POLARIZED LIGHT FROM DIFFERENT SOURCES. 255
efficients of vibration in the two streams respectively, c cos a, c' sin a will be the coefficients of the resolved parts in the direction of the vibrations transmitted by the second tourmaline. Hence we shall have, mixing together, two independent streams, in one of which the temporary intensity fluctuates between the limits (cąc cos2 a)2 -f (o cos a sin a)2 as the interval of retardation changes in passing from one point to another in the field of view. The temporary intensity of the other stream being (c' sin a)2, the intensity at different points will fluctuate between the limits
m (c2 ą 2c2 cos2 a + c2 cos2 a) + m (c' sin a)2.
It is needless to take account of the absorption which takes place even on the pencils which the tourmalines do transmit, because it affects both pencils equally. Since m (c2) = Tit (c'2) = 1, we have for the limits of fluctuation of the intensity 2 + 2 cos2 a. When a = 0 these limits become 4 and 0, and the interference is perfect. When a = 90° the limits coalesce, becoming each equal to 2, and there are no fringes. As a increases from 0 to 90°, the superior limit continually decreases, and the inferior increases, and consequently the fringes become fainter and fainter.
21. It is a well-known law of interference that if two rays
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of common light from the same source be polarized in rect- ||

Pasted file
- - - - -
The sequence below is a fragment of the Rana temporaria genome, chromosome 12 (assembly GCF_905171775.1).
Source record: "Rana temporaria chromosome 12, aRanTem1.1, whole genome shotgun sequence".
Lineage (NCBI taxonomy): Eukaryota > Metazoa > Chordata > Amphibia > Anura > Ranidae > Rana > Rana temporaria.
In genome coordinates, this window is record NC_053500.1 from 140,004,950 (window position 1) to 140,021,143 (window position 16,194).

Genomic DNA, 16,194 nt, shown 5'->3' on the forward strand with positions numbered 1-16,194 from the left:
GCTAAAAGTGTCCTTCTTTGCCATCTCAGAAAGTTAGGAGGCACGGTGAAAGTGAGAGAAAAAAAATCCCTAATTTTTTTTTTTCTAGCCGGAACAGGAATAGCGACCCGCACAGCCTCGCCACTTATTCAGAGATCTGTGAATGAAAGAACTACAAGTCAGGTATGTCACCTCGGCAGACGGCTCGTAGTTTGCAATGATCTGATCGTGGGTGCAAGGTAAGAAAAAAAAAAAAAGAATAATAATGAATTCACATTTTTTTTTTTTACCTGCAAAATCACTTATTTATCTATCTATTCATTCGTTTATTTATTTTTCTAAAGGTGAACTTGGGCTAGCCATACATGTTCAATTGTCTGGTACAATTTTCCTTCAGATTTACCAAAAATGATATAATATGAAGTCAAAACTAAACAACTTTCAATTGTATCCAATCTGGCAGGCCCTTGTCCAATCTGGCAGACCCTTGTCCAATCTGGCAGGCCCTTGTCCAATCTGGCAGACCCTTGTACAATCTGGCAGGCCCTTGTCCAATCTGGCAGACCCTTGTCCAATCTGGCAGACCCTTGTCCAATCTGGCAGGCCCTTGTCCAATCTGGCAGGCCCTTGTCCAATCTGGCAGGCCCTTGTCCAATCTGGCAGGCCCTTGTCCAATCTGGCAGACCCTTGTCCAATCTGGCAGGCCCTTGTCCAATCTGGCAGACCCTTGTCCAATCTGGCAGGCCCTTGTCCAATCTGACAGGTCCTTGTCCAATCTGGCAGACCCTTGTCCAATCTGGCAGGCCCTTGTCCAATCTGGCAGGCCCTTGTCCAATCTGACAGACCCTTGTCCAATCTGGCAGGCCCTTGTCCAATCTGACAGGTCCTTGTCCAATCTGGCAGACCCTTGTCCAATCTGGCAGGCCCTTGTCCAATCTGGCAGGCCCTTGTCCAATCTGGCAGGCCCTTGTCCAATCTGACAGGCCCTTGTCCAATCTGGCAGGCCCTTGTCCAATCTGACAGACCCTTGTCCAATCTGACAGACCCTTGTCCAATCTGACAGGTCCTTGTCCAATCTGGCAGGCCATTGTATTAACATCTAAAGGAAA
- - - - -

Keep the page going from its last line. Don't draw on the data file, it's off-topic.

angular planes, and afterwards be brought to the same plane of polarization, or in other words, analyzed so as to retain only light polarized in a particular plane, they will not interfere, but if the light be primitively polarized in one plane they will interfere. This law seems to have presented a difficulty to some, because, it would be argued, the most general kind of vibrations are elliptic, so that we must suppose the vibrations of the ether in the case of common light to be of this kind; and yet the phenomena of interference are exhibited perfectly well if the light be at first elliptically polarized instead of plane-polarized. For my own part, I never could see the difficulty, but on the other hand it seems to me that it would be an immense difficulty were the law anything else than what it is. For, if we consider the rectangular components of the vibrations which make up common light, these components being measured along any two rectangular axes perpendicular to the ray, we must suppose them to be independent of each other, or at least to